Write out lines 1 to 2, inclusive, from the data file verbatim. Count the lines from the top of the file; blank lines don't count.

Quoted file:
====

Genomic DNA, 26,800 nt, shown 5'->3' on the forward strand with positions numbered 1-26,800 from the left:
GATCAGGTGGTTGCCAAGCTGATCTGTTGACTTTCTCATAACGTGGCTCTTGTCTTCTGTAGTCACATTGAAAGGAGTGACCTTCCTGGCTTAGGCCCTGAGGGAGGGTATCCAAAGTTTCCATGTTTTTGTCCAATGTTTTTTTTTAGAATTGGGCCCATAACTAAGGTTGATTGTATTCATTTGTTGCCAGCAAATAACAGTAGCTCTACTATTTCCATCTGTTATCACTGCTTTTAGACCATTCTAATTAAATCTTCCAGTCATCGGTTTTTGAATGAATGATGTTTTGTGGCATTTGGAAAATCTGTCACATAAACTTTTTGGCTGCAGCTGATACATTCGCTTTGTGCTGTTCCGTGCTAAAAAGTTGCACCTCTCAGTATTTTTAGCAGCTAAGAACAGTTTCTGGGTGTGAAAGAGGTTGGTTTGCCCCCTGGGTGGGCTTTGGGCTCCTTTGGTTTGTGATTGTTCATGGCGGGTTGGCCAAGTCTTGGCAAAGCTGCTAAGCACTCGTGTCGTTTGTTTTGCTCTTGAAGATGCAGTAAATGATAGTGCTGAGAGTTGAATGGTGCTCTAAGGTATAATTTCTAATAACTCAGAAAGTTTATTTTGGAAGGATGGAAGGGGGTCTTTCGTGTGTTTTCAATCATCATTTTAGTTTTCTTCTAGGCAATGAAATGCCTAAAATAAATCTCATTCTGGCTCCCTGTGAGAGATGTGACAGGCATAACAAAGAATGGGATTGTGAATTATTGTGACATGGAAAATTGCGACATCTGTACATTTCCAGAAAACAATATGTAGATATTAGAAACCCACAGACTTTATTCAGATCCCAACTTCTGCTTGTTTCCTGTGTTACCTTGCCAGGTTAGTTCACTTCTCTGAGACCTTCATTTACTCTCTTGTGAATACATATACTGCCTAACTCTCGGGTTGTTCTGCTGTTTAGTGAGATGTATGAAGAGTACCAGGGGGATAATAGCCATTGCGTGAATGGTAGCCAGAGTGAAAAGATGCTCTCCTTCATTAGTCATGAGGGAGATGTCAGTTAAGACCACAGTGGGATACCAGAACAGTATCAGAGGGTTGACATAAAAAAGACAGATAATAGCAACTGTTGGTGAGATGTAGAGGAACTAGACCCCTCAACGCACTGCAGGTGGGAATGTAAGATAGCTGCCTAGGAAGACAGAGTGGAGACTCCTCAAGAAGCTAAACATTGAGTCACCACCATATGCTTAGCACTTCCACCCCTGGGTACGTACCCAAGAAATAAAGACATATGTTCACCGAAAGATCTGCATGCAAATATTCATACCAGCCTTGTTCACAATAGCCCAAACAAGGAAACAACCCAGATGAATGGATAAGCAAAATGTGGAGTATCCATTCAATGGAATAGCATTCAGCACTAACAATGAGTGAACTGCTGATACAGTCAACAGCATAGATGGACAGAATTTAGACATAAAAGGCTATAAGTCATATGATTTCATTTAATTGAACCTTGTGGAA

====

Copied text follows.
Genomic DNA, 26,800 nt, shown 5'->3' on the forward strand with positions numbered 1-26,800 from the left:
GATCAGGTGGTTGCCAAGCTGATCTGTTGACTTTCTCATAACGTGGCTCTTGTCTTCTGTAGTCACATTGAAAGGAGTGACCTTCCTGGCTTAGGCCCTGAGGGAGGGTATCCAAAGTTTCCATGTTTTTGTCCAATGTTTTTTTTTAGAATTGGGCCCATAACTAAGGTTGATTGTATTCATTTGTTGCCAGCAAATAACAGTAGCTCTACTATTTCCATCTGTTATCACTGCTTTTAGACCATTCTAATTAAATCTTCCAGTCATCGGTTTTTGAATGAATGATGTTTTGTGGCATTTGGAAAATCTGTCACATAAACTTTTTGGCTGCAGCTGATACATTCGCTTTGTGCTGTTCCGTGCTAAAAAGTTGCACCTCTCAGTATTTTTAGCAGCTAAGAACAGTTTCTGGGTGTGAAAGAGGTTGGTTTGCCCCCTGGGTGGGCTTTGGGCTCCTTTGGTTTGTGATTGTTCATGGCGGGTTGGCCAAGTCTTGGCAAAGCTGCTAAGCACTCGTGTCGTTTGTTTTGCTCTTGAAGATGCAGTAAATGATAGTGCTGAGAGTTGAATGGTGCTCTAAGGTATAATTTCTAATAACTCAGAAAGTTTATTTTGGAAGGATGGAAGGGGGTCTTTCGTGTGTTTTCAATCATCATTTTAGTTTTCTTCTAGGCAATGAAATGCCTAAAATAAATCTCATTCTGGCTCCCTGTGAGAGATGTGACAGGCATAACAAAGAATGGGATTGTGAATTATTGTGACATGGAAAATTGCGACATCTGTACATTTCCAGAAAACAATATGTAGATATTAGAAACCCACAGACTTTATTCAGATCCCAACTTCTGCTTGTTTCCTGTGTTACCTTGCCAGGTTAGTTCACTTCTCTGAGACCTTCATTTACTCTCTTGTGAATACATATACTGCCTAACTCTCGGGTTGTTCTGCTGTTTAGTGAGATGTATGAAGAGTACCAGGGGGATAATAGCCATTGCGTGAATGGTAGCCAGAGTGAAAAGATGCTCTCCTTCATTAGTCATGAGGGAGATGTCAGTTAAGACCACAGTGGGATACCAGAACAGTATCAGAGGGTTGACATAAAAAAGACAGATAATAGCAACTGTTGGTGAGATGTAGAGGAACTAGACCCCTCAACGCACTGCAGGTGGGAATGTAAGATAGCTGCCTAGGAAGACAGAGTGGAGACTCCTCAAGAAGCTAAACATTGAGTCACCACCATATGCTTAGCACTTCCACCCCTGGGTACGTACCCAAGAAATAAAGACATATGTTCACCGAAAGATCTGCATGCAAATATTCATACCAGCCTTGTTCACAATAGCCCAAACAAGGAAACAACCCAGATGAATGGATAAGCAAAATGTGGAGTATCCATTCAATGGAATAGCATTCAGCACTAACAATGAGTGAACTGCTGATACAGTCAACAGCATAGATGGACAGAATTTAGACATAAAAGGCTATAAGTCATATGATTTCATTTAATTGAACCTTGTGGAA